Although early case studies have indicated that fear of childbirth can predate a woman’s first pregnancy, the concept of preconception fear of childbirth is largely unexplored. The few studies reporting on the prevalence of preconception fear of childbirth found higher levels than most prevalence estimates in pregnant populations. However, little is known about women’s fear of childbirth before becoming pregnant. The aim of this qualitative study was to give voice to the experiences of this often-neglected group of women.
To address the experiences and needs of women who do not dare become pregnant due to fear of childbirth, we conducted nine qualitative interviews and analyzed these using reflexive thematic analysis.
The women perceived childbirth as an extremely risky event and doubted their abilities to cope with it. With increasing age, the fear became more real. It was associated with thoughts of becoming too old to be able to conceive. The women did their best to cope with fear on their own by seeking information, trying not to think about it, and using multiple strategies to avoid becoming pregnant. Despite expressing a strong wish for professional support, they all described very limited opportunities to receive support from maternal care services. They felt abandoned, left on their own in a stressful and constantly ongoing negotiation with themselves, feeling the pressure to decide whether to dare become pregnant or not.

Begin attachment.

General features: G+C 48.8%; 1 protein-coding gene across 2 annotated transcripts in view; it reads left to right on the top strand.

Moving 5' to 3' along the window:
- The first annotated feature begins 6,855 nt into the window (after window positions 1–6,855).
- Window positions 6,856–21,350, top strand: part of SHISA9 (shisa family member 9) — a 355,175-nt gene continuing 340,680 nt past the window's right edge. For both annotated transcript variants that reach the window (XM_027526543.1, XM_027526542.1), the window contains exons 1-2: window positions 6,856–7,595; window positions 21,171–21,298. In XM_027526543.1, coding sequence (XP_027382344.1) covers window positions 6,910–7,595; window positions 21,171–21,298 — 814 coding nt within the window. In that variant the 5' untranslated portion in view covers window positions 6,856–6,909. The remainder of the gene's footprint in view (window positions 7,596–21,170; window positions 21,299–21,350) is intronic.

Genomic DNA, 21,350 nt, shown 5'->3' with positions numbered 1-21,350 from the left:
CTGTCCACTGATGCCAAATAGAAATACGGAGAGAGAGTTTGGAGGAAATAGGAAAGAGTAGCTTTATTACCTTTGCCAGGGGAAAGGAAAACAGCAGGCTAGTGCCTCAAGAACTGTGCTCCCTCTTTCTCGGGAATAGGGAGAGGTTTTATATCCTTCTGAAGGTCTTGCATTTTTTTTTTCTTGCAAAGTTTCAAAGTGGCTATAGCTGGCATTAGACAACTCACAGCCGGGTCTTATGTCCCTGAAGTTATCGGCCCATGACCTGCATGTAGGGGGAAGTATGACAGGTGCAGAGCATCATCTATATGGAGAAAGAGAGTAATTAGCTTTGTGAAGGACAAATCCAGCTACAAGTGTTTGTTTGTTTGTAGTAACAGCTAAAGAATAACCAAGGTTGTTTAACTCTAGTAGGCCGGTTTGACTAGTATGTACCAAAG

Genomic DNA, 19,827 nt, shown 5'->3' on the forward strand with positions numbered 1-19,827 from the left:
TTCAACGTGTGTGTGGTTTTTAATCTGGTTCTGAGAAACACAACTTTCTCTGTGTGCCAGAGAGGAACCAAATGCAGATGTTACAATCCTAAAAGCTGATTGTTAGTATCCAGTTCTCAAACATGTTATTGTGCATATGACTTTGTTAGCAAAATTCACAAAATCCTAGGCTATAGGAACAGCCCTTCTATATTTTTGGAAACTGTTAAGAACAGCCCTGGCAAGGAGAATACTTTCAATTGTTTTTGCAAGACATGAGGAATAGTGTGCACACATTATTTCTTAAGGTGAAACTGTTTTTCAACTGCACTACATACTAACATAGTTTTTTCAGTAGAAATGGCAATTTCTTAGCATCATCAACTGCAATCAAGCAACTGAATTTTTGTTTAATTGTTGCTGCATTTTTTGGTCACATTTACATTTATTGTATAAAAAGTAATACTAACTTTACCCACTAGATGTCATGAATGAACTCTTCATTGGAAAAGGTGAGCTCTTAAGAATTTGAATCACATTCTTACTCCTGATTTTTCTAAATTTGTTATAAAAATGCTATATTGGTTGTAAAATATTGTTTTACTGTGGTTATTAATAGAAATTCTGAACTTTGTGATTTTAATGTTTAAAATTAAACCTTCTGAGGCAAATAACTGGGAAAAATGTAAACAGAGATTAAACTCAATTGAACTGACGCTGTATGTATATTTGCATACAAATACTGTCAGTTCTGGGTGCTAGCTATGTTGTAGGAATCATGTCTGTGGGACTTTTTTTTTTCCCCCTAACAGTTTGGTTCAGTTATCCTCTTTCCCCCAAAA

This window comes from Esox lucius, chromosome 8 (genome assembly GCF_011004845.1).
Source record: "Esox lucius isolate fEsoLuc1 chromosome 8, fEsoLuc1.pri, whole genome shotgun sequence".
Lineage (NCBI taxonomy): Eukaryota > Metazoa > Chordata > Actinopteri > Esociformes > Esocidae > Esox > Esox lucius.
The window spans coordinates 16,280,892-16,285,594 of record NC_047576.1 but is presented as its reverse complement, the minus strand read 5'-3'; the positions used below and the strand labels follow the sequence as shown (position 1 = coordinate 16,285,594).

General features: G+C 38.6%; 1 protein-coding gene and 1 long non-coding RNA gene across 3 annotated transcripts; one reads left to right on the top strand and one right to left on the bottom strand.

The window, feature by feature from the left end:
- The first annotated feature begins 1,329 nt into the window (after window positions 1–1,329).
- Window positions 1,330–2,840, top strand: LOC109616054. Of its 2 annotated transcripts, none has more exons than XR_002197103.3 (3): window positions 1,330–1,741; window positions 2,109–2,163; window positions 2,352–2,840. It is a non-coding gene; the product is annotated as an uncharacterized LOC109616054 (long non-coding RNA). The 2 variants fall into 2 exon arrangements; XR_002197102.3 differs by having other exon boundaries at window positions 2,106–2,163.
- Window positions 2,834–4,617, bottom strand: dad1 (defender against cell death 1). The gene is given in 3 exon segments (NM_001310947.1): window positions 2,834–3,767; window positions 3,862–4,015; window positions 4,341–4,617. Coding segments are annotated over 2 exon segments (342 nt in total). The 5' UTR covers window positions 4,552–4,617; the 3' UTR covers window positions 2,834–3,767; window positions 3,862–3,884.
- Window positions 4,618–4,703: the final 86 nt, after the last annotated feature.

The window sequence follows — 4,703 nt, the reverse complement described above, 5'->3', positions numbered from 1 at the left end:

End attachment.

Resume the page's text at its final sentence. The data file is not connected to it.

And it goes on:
In this study, women expressed having experienced fear of childbirth long before a first pregnancy. They felt abandoned as they had to deal with their fear by themselves, without support from maternal care services. The results point to the necessity of an increased awareness of preconception fear of childbirth. We encourage maternal care services to consider their opportunities to support these women.